Adoption is a legal process; however, it is also a social and emotional process. More than 100,000 children and youth in foster care are waiting to be adopted, and many exit care without permanent connections. Children and youth ages 12 and up—especially those who are African American or American Indian/Alaska Native—are less likely to be adopted or return to their families than other children and youth.
Adoption from foster care differs from other types of adoption because of the processes involved and children in care have all experienced loss and trauma. By learning about trauma, adoptive parents can support a child’s permanency and well-being.
While reunification is the primary permanency goal for children in foster care, adoption can be a concurrent goal. Foster families, including relatives or fictive kin, should support concurrent permanency goals. If reunification is not possible, adoption is preferable.
Families that adopt from foster care can benefit from subsidies and support services before and after adoption. Child welfare professionals can help navigate these processes by connecting children, youth, and families with services. Trauma- and adoption-competent services help families develop skills and build a support network.
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Adoption Assistance for Children Adopted From Foster Care
Learn how adoption subsidies may make adoption possible for families who are considering adopting from foster care, securing financial assistance and tax credits, and how to use a State's fair hearings process to challenge decisions about assistance.
Preparing Children and Youth for Adoption or Other Family Permanency
Explore ways for child welfare professionals to better understand the feelings and emotions children may experience regarding permanency and how to prepare them for placements with families, including adoptive, guardianship and kinship placements.
Belonging Matters - Helping Youth Explore Permanency
Find information for child welfare and adoption professionals to help youth in foster care explore permanency options and the value of secure, permanent connections based on interviews with young people who were adopted or aged out of foster care.
Parenting in Racially, Culturally, and Ethnically Diverse Adoptive Families
Provides information to help you support your child in developing a healthy racial, cultural, and ethnic identity by examining your thoughts and biases and preparing your child to live in a society where race has a major impact on individual lives.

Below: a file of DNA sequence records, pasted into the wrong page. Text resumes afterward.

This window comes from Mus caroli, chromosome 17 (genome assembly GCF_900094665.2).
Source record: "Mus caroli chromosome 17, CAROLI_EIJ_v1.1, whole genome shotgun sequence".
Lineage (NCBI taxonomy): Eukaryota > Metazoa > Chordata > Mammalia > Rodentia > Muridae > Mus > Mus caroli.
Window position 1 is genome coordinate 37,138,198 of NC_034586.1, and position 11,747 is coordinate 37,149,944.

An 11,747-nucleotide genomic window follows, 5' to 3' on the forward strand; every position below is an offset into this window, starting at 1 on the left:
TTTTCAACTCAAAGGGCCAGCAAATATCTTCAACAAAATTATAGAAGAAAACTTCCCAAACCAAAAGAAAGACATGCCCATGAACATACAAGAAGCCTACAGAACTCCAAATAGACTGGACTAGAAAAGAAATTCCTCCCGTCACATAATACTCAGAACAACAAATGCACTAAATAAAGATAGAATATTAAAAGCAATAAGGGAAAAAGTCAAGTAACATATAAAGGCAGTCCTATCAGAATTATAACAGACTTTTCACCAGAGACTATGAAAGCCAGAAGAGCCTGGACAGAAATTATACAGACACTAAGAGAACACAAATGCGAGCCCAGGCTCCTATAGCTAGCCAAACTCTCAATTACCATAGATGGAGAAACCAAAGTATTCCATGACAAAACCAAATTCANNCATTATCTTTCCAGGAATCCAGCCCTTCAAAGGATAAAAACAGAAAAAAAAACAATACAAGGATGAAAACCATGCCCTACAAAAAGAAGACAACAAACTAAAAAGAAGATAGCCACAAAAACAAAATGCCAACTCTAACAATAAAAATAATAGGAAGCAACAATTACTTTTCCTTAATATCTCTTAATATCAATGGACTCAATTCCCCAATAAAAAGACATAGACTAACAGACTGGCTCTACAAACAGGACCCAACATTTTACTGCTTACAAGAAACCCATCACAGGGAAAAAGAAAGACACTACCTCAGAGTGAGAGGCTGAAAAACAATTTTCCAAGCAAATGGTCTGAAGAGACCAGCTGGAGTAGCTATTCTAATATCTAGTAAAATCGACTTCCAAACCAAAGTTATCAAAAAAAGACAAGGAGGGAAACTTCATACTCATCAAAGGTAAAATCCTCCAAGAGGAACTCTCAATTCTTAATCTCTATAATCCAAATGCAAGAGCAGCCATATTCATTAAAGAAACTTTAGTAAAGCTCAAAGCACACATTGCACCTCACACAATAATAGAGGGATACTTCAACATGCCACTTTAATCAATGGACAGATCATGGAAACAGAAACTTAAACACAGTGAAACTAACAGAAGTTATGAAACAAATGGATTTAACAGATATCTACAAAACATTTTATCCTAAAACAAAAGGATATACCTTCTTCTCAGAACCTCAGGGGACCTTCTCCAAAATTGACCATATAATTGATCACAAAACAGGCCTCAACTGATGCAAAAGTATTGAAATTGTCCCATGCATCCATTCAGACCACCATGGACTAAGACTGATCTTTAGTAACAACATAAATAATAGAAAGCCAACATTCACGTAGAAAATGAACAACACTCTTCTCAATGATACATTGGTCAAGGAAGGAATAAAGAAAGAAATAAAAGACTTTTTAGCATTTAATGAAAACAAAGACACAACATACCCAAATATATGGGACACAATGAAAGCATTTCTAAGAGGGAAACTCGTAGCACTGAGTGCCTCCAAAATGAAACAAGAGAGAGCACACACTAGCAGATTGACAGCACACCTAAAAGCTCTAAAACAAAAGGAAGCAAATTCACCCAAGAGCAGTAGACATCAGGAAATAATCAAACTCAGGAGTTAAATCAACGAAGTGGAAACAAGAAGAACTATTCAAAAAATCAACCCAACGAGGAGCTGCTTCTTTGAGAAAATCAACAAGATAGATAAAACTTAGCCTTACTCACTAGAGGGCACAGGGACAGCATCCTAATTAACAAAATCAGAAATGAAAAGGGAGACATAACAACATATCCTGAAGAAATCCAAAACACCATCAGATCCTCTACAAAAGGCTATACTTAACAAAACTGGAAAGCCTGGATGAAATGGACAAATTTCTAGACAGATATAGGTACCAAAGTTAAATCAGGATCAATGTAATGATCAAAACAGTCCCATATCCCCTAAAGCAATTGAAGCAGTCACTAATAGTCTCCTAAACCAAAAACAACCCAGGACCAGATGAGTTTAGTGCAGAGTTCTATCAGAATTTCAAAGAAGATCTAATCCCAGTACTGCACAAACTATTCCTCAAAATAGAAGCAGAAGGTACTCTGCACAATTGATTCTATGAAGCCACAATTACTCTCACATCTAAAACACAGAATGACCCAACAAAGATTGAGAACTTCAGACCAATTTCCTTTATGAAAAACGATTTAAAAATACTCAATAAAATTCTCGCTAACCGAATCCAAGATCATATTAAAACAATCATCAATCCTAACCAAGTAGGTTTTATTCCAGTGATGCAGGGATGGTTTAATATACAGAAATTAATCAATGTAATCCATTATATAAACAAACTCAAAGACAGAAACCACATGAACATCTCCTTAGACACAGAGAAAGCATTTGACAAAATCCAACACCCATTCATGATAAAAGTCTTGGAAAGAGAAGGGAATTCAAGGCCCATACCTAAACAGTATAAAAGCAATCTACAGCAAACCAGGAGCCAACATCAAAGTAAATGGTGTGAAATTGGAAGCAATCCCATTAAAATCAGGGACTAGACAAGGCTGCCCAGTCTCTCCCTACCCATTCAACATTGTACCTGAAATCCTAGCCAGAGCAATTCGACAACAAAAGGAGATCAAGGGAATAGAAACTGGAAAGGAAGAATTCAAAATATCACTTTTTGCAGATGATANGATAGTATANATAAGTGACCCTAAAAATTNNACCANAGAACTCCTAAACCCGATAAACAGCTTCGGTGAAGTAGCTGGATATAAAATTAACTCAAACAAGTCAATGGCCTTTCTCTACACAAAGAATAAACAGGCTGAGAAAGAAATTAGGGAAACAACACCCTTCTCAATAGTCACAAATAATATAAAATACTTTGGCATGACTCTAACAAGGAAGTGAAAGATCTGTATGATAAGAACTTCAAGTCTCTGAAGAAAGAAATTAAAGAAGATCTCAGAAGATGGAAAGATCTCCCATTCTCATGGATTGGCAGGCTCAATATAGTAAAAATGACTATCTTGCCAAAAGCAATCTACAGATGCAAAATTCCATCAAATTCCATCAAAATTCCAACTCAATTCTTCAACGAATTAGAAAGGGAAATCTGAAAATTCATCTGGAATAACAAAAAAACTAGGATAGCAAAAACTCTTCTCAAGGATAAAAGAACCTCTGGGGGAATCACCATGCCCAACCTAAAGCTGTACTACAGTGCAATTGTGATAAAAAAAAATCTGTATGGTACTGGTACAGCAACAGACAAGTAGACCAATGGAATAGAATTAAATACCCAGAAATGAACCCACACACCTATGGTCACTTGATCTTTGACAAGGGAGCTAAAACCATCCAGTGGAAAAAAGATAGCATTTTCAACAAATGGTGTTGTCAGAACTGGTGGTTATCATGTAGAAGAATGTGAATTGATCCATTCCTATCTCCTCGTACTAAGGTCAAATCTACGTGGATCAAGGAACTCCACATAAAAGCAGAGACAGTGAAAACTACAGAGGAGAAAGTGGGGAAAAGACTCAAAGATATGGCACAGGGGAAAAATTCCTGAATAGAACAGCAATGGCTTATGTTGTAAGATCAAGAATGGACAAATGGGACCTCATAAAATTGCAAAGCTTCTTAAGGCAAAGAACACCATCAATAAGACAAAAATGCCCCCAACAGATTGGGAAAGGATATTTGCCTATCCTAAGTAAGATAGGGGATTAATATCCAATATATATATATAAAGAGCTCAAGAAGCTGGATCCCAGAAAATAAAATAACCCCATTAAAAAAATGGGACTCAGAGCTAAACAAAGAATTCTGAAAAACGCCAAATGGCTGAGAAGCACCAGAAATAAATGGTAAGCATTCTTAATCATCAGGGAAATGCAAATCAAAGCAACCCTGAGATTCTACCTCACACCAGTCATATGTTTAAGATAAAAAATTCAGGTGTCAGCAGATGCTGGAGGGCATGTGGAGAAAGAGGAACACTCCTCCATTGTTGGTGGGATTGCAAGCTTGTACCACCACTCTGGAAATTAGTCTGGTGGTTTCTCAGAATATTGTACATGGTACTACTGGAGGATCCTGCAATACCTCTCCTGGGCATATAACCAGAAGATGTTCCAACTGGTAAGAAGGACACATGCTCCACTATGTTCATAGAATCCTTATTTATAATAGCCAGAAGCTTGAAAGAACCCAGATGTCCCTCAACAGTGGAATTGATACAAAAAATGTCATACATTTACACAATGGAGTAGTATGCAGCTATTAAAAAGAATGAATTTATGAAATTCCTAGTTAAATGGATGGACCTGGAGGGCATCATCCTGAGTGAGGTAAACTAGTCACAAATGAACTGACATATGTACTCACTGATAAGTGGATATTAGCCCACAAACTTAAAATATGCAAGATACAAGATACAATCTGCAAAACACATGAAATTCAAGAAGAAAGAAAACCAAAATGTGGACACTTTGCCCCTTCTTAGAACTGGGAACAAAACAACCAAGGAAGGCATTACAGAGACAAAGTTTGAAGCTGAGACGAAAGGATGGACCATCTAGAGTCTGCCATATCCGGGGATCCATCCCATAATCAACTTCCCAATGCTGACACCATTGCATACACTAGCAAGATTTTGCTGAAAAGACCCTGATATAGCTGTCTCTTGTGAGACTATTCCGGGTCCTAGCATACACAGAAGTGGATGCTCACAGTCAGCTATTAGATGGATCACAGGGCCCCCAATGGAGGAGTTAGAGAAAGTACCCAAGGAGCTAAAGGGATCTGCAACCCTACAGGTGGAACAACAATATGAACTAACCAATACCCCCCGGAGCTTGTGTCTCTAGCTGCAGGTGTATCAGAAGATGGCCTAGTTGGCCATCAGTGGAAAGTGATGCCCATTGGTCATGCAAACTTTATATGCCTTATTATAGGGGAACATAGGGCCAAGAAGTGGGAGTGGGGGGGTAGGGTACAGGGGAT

Families Considering Foster Care and Adoption
Provides information on factors to consider when making the decision to become a foster parent or adopt, including the benefits of foster care adoption for children and youth in foster care and family qualities for successful foster care adoptions.
Helping Your Child Transition From Foster Care to Adoption
Offers tips for helping a child transition from foster care to adoption by providing parents with steps they can take to promote attachment and ease the adjustment process at specific developmental stages along with resources to encourage permanency.
Planning for Adoption: Knowing the Costs and Resources
Addresses adoption from foster care, adoption from a private agency, independent adoption, and intercountry adoption. It also provides a list of support services to help you consider the kind of assistance you and your child or youth may need.
Accessing Adoption Support and Preservation Services
Provided both before and after adoption, adoption support and preservation services can help families with a range of issues. These services are available for everything from learning how to explain adoption to your preschooler, to helping address th ...Read More
National Training and Development Curriculum for Foster and Adoptive Parents (New title: The National Training and Development Curriculum)
Offers a curriculum for prospective foster and adoptive parents, designed with input from experts and families and youth with lived experience, to prepare them before and provide ongoing skill building once a child is placed in their home.